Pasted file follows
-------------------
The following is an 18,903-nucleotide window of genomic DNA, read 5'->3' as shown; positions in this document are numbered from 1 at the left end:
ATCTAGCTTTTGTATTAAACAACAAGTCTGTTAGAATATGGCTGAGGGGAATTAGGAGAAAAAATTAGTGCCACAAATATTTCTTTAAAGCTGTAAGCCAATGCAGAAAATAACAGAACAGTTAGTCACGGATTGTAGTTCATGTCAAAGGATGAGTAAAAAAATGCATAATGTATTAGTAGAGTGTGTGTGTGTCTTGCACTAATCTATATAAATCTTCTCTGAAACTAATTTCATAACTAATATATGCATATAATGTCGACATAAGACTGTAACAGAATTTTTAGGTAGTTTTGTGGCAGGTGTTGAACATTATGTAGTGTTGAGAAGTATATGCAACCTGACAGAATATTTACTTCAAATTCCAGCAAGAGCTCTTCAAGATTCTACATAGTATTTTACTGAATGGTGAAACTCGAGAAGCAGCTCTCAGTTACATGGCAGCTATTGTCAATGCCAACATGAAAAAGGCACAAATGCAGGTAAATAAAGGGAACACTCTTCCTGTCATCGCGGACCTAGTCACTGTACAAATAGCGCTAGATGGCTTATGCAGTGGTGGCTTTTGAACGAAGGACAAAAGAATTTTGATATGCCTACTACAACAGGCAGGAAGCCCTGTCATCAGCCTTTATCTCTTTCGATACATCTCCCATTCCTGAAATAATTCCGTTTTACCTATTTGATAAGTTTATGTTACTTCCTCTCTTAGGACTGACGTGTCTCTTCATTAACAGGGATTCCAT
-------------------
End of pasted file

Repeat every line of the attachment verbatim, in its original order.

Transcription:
The following is an 18,903-nucleotide window of genomic DNA, read 5'->3' as shown; positions in this document are numbered from 1 at the left end:
ATCTAGCTTTTGTATTAAACAACAAGTCTGTTAGAATATGGCTGAGGGGAATTAGGAGAAAAAATTAGTGCCACAAATATTTCTTTAAAGCTGTAAGCCAATGCAGAAAATAACAGAACAGTTAGTCACGGATTGTAGTTCATGTCAAAGGATGAGTAAAAAAATGCATAATGTATTAGTAGAGTGTGTGTGTGTCTTGCACTAATCTATATAAATCTTCTCTGAAACTAATTTCATAACTAATATATGCATATAATGTCGACATAAGACTGTAACAGAATTTTTAGGTAGTTTTGTGGCAGGTGTTGAACATTATGTAGTGTTGAGAAGTATATGCAACCTGACAGAATATTTACTTCAAATTCCAGCAAGAGCTCTTCAAGATTCTACATAGTATTTTACTGAATGGTGAAACTCGAGAAGCAGCTCTCAGTTACATGGCAGCTATTGTCAATGCCAACATGAAAAAGGCACAAATGCAGGTAAATAAAGGGAACACTCTTCCTGTCATCGCGGACCTAGTCACTGTACAAATAGCGCTAGATGGCTTATGCAGTGGTGGCTTTTGAACGAAGGACAAAAGAATTTTGATATGCCTACTACAACAGGCAGGAAGCCCTGTCATCAGCCTTTATCTCTTTCGATACATCTCCCATTCCTGAAATAATTCCGTTTTACCTATTTGATAAGTTTATGTTACTTCCTCTCTTAGGACTGACGTGTCTCTTCATTAACAGGGATTCCAT